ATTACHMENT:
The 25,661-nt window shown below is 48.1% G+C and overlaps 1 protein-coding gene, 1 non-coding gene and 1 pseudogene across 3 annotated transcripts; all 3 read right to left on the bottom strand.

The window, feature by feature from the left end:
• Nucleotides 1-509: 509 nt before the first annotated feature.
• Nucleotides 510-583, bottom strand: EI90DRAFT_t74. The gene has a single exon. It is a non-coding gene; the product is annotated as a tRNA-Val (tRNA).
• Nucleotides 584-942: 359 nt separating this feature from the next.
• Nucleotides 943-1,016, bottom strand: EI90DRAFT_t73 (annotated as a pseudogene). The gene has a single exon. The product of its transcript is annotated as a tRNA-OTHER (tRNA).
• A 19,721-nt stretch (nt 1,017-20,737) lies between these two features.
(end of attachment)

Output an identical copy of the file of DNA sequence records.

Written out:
The 25,661-nt window shown below is 48.1% G+C and overlaps 1 protein-coding gene, 1 non-coding gene and 1 pseudogene across 3 annotated transcripts; all 3 read right to left on the bottom strand.

The window, feature by feature from the left end:
• Nucleotides 1-509: 509 nt before the first annotated feature.
• Nucleotides 510-583, bottom strand: EI90DRAFT_t74. The gene has a single exon. It is a non-coding gene; the product is annotated as a tRNA-Val (tRNA).
• Nucleotides 584-942: 359 nt separating this feature from the next.
• Nucleotides 943-1,016, bottom strand: EI90DRAFT_t73 (annotated as a pseudogene). The gene has a single exon. The product of its transcript is annotated as a tRNA-OTHER (tRNA).
• A 19,721-nt stretch (nt 1,017-20,737) lies between these two features.